Recently in Terrorism Category

The New CounterTerror Strategy: Kumbaya

| No Comments
I only wish the Administration's strategy to dismantle our successful sentencing system  --  the one that has helped crater crime rates for a generation  --  more closely  resembled  its "strategy" to "dismantle" Jihad.  Yesterday, Attorney General Loretta Lynch explained the battle plan against Islamic terror:

"Our most effective response to terror and hatred is compassion, unity and love," Lynch said after meeting with officials in Orlando, Fla., on Tuesday -- a week after a gunman at a gay nightclub killed 49 in the deadliest mass shooting in modern American history.

When I was at camp at about age 13, I thought it would be a good idea to try to impress a 13 year-old girl by singing "Kumbaya." This didn't work out too well, but the worst that happened was that she rolled her eyes and paid attention to another boy.  

I wonder if that's the worst that will happen when we sing "Kumbaya" to Khalid Shaikh Mohammed.

The fecklessness of these people in understanding what we're facing cannot be captured in words.

UPDATE:  Scott Johnson is also embarrassed for Ms. Lynch, if "embarrassed" conveys the extent of it.

Obama's Ministry of Information

| 1 Comment
How many thousands of times have we been told by criminal justice "reformers" that we should rely on "data-driven" policy and "evidence-based" determinations?  And that troglodytes (like posters on this blog) instead rely on nativist emotion?

Largely, the insistence on data and evidence, which sounds unarguable in the abstract, is simply a dodge  --  a tactic of delay and evasion to make us doubt what we've been learning from one source after the next for months (for example, that the police have become cautious to the point of danger, or that the spike in murder is a nationwide problem).

Sometimes, though, the insistence on "data" simply means an insistence on scrubbed data.  Evidence adverse to the political agenda du jour (in Obama's case, whitewashing Jihad) literally gets blotted out.  Hence this story from the Minister of Information Attorney General:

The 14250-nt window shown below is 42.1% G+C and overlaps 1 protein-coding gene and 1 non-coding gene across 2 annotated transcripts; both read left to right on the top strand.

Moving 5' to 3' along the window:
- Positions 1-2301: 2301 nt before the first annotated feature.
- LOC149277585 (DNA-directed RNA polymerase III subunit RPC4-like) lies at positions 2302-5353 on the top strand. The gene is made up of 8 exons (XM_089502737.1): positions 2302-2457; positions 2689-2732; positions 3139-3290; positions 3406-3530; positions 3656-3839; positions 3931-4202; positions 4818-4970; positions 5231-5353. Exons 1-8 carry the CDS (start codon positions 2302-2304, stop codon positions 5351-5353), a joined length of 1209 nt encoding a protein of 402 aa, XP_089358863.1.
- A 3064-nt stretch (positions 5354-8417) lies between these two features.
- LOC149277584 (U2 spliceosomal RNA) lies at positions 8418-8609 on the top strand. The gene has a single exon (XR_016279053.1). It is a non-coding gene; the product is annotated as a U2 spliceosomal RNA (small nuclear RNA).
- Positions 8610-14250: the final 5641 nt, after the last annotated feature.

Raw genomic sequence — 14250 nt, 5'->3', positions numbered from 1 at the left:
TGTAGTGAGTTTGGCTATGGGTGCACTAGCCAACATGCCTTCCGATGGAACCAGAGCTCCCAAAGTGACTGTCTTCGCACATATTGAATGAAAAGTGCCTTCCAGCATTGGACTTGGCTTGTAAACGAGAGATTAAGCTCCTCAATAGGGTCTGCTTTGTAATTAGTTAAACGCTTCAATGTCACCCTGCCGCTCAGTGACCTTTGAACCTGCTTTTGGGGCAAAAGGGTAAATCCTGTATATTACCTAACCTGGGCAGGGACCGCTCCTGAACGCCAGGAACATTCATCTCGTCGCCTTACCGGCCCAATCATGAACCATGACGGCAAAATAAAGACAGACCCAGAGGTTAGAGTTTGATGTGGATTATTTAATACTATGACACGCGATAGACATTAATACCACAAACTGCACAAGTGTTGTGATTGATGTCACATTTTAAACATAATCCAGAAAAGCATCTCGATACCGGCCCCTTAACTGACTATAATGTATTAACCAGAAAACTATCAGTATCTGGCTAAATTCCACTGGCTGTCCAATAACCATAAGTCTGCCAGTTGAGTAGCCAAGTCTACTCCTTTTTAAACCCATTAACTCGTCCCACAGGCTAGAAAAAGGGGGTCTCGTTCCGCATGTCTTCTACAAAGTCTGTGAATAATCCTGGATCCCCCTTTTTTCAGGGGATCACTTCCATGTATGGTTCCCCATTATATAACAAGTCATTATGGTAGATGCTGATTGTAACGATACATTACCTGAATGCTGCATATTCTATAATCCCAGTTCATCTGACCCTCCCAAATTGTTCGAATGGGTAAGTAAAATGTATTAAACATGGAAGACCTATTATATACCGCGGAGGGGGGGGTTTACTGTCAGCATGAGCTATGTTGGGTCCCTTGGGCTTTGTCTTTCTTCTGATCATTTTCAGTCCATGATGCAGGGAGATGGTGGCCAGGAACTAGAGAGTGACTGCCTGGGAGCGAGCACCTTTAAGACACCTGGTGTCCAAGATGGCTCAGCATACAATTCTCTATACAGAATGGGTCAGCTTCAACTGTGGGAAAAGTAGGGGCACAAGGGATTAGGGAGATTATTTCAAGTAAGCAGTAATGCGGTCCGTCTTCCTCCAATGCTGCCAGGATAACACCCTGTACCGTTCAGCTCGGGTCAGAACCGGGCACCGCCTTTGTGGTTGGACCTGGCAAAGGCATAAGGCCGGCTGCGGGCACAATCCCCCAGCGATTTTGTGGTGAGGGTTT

The Department of Justice is scrubbing references of radical Islamic beliefs from the transcripts of calls Orlando terrorist Omar Mateen made to police during his massacre, Attorney General Loretta Lynch said Sunday.

A partial transcript of the conversations between authorities and Mateen, who killed 49 and wounded 53 in the June 12 attack at a Florida gay nightclub, is set to be released on Monday. But Lynch, who appeared on numerous Sunday talk shows, said the transcripts will not include Mateen's oath of loyalty to ISIS or any other religious justification for the attack.

"What we're not going to do is further proclaim this man's pledges of allegiance to terrorist groups, and further his propaganda," Lynch told NBC. "We are not going to hear him make his assertions of allegiance [to the Islamic State]."

Hanson on Orlando

| 1 Comment
If Donald Trump seriously wants to surround himself with "the best people," by which I think he means people generally aligned with his viewpoint but who are serious thinkers and learned in their fields, he might start with Victor Davis Hanson.  Hanson has this article in the City Journal.

Once again, as in the case of the Tsarnaevs and San Bernardino murderers, the shooter and his associations were on federal authorities' radar--and again to no avail. Apparently, dozens of Americans must be massacred every so often so that the rest of us can avoid the politically incorrect charge of being "Islamophobic." At some point, intelligence authorities will have to take seriously American-born Muslims who consume ISIS propaganda and espouse radical Islamic hatred.

Still more monotonous themes: as in the case of Major Hasan (the Fort Hood jihadist), the Tsarnaev clan (Boston Marathon), and Syed Rizwan Farook (San Bernardino), there is something deeply wrong with American immigration policy and the attitude of us, the lax host, to newcomers. In too many deadly cases, a generation of Muslims goes to great lengths to reach the United States only to raise an American-born or naturalized ungracious and unappreciative generation that apparently grows to hate the bounty and freedom of America to such a degree as to blow up, shoot, and maim innocent Americans. Immigration to the U.S., and citizenship itself, should be seen, again, as a privilege, not a right--and assimilation and integration, not multicultural separatism and ethnic and religious chauvinism, should be the goal of the host. We need not single out Muslims in terms of restricting immigration, but we should take a six-month timeout on all would-be immigrants from countries in the Middle East deemed war zones--Afghanistan, Iraq, Iran, Lebanon, Libya, Palestine, Pakistan, Syria, and Yemen--not only for our own immediate security but also to send a general message that entrance into the U.S. is a rare and prized opportunity, not simply a cheap and pro forma entitlement.